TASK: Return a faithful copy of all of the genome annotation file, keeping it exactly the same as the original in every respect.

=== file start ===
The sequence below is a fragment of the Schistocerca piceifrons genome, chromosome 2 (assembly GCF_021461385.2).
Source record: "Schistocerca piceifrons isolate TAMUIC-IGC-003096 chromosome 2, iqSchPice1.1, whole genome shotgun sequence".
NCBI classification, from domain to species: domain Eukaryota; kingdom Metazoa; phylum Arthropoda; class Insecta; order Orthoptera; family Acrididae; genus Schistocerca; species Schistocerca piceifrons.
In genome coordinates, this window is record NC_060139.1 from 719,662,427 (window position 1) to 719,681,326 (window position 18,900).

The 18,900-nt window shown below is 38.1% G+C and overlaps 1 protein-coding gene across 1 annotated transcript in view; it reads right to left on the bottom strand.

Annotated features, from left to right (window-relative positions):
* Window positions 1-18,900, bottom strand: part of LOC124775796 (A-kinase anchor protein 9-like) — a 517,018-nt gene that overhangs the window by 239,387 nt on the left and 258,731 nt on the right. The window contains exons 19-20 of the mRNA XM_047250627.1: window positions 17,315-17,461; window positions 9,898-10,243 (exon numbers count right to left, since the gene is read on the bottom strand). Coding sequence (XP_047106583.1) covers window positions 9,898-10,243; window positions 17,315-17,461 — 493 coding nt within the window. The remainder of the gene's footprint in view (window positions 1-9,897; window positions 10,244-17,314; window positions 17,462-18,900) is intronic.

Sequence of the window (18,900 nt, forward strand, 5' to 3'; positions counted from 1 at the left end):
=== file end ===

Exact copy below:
The sequence below is a fragment of the Schistocerca piceifrons genome, chromosome 2 (assembly GCF_021461385.2).
Source record: "Schistocerca piceifrons isolate TAMUIC-IGC-003096 chromosome 2, iqSchPice1.1, whole genome shotgun sequence".
NCBI classification, from domain to species: domain Eukaryota; kingdom Metazoa; phylum Arthropoda; class Insecta; order Orthoptera; family Acrididae; genus Schistocerca; species Schistocerca piceifrons.
In genome coordinates, this window is record NC_060139.1 from 719,662,427 (window position 1) to 719,681,326 (window position 18,900).

The 18,900-nt window shown below is 38.1% G+C and overlaps 1 protein-coding gene across 1 annotated transcript in view; it reads right to left on the bottom strand.

Annotated features, from left to right (window-relative positions):
* Window positions 1-18,900, bottom strand: part of LOC124775796 (A-kinase anchor protein 9-like) — a 517,018-nt gene that overhangs the window by 239,387 nt on the left and 258,731 nt on the right. The window contains exons 19-20 of the mRNA XM_047250627.1: window positions 17,315-17,461; window positions 9,898-10,243 (exon numbers count right to left, since the gene is read on the bottom strand). Coding sequence (XP_047106583.1) covers window positions 9,898-10,243; window positions 17,315-17,461 — 493 coding nt within the window. The remainder of the gene's footprint in view (window positions 1-9,897; window positions 10,244-17,314; window positions 17,462-18,900) is intronic.

Sequence of the window (18,900 nt, forward strand, 5' to 3'; positions counted from 1 at the left end):